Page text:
What does it mean to write the best novel you can? I think I might finally have the answer.
Over the weekend I attended Left Coast Crime in Sacramento. It was a great conference this year, filled to the brim with entertaining and informative panels, including a sort of "writing track" that featured panels about getting an agent, self-publishing, and the business of writing.
One session included a panel of two agents, a freelance editor, and Keith Kahla, Executive Editor at St. Martin's Press. I mention Mr. Kahla by name because he answered what I believe is an important question--one that I've been wondering about since I started writing DIARY OF BEDLAM.
As writers, we're always told to write the best novel we can. Make sure it's polished. Then, and only then, do we take the next step in the publishing process. For me, the next step is finding an agent.
But what does it mean to write the "best novel you can?" How good is good enough? Admittedly, the answer changes depending upon who you ask; no question the manuscript has to be polished, but it also has to be saleable. The structure and plot and characterizations need to be well-crafted, but it also has to be saleable.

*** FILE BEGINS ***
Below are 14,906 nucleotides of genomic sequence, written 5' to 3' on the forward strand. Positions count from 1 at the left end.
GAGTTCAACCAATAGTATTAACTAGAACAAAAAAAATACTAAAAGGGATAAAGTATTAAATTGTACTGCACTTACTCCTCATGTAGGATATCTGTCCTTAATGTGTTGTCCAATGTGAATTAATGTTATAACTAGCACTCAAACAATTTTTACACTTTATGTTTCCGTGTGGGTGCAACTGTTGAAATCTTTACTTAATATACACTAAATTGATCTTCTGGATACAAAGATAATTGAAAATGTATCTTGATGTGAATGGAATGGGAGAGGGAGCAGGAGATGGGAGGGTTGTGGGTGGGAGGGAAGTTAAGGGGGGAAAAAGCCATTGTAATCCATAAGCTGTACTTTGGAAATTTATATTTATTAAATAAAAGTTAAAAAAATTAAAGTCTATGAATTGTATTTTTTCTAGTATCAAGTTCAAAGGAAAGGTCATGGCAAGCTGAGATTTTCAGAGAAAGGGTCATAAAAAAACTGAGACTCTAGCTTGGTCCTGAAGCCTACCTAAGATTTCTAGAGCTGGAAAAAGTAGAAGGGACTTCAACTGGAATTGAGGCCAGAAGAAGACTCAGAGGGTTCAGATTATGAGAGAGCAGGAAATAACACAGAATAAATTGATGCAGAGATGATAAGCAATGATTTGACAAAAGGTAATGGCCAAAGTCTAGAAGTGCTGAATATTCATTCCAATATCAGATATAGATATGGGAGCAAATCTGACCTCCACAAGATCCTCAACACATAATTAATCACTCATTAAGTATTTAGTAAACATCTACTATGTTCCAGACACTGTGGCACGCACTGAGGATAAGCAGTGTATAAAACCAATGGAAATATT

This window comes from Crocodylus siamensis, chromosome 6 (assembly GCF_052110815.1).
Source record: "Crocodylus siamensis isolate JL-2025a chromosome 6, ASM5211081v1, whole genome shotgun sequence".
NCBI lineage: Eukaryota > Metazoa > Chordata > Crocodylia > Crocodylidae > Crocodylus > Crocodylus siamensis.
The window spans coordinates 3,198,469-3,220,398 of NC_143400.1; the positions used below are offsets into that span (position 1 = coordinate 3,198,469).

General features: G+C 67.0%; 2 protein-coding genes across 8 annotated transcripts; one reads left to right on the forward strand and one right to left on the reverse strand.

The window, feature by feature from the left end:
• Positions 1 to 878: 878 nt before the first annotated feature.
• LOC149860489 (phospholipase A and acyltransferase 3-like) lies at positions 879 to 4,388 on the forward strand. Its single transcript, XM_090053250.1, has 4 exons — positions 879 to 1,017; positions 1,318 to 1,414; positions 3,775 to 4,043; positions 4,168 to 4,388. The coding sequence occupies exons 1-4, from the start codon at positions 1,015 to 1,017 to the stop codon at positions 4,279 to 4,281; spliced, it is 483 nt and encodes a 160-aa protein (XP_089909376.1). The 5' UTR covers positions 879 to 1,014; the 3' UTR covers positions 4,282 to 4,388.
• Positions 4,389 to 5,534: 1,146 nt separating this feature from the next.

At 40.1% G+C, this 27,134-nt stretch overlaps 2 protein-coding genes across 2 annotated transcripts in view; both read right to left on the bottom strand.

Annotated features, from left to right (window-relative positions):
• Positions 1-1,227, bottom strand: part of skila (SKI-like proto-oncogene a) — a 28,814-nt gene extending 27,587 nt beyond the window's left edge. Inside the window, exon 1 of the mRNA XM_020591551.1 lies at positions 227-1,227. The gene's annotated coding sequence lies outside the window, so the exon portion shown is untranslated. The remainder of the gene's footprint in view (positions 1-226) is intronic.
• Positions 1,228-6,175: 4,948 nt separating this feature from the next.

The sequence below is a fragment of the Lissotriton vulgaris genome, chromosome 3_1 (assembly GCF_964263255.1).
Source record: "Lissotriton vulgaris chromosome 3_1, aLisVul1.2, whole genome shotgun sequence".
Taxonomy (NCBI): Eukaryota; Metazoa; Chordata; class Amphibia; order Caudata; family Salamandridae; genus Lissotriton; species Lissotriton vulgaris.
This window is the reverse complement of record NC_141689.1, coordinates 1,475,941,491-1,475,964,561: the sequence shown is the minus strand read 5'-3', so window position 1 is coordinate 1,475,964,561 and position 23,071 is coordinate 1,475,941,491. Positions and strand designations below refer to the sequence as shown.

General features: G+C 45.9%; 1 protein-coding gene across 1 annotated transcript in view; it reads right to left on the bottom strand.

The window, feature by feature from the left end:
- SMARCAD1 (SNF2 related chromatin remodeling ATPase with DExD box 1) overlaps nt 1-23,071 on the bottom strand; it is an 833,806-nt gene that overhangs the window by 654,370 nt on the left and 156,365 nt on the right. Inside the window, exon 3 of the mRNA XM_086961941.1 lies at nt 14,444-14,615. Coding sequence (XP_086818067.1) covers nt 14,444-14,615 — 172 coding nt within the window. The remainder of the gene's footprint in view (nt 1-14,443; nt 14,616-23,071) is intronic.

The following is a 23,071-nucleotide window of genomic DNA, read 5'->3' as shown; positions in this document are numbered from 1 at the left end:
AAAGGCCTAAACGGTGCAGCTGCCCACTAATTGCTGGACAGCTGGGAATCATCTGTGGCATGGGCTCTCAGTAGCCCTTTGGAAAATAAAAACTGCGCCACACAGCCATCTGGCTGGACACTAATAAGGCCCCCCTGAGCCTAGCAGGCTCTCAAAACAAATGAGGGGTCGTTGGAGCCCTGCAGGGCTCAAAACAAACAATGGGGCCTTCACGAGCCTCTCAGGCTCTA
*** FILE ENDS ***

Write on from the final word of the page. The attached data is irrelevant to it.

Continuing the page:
Let's for the moment forget about the questions of grammar and spelling. We'll assume that your novel is perfect in this respect. Let's also assume that your novel's concept is saleable, that is, there's a market for it. It's a big assumption, sure, but there's no point in continuing this conversation if your novel isn't saleable (this goes for self-publishing too).
So assuming the above, let's ask the question again: "What does it mean to write the best novel you can?"
It means, according to Mr. Kahla (and forgive me, I'm paraphrasing his actual statement), that when it first comes to him, the novel must be to a standard that if no changes whatsoever are made, he'd still be comfortable publishing it.
If you think about it, this makes a lot of sense. There are some aspects of the publishing process that the writer still has some control over, and revisions are one of them. Revisions to the story are essentially suggestions, and if the author feels strongly against a particular change, he/she can argue against it. If an agent or editor doesn't feel comfortable publishing it from the very beginning, there's no guarantee it will eventually become something they will feel comfortable publishing.
Now that I have the answer to the question, at least according to one editor, I have to admit it's a tall and daunting order. I'm finishing the last hundred pages of copy editing DOB today and in my non-expert opinion, the novel is ready for the printing press. But I thought that a year ago when I first started querying, only to begin a huge revision on it three months later when a few agents suggested it. There's no doubt they were right--the novel is 100 percent better now.
There's only one thing I'm absolutely sure about when it comes to writing and publishing a novel--there will always be something else to learn, something else that can be done to improve the manuscript. Beyond that, there's no certainty. But for now, I'm glad to have an answer to one more question.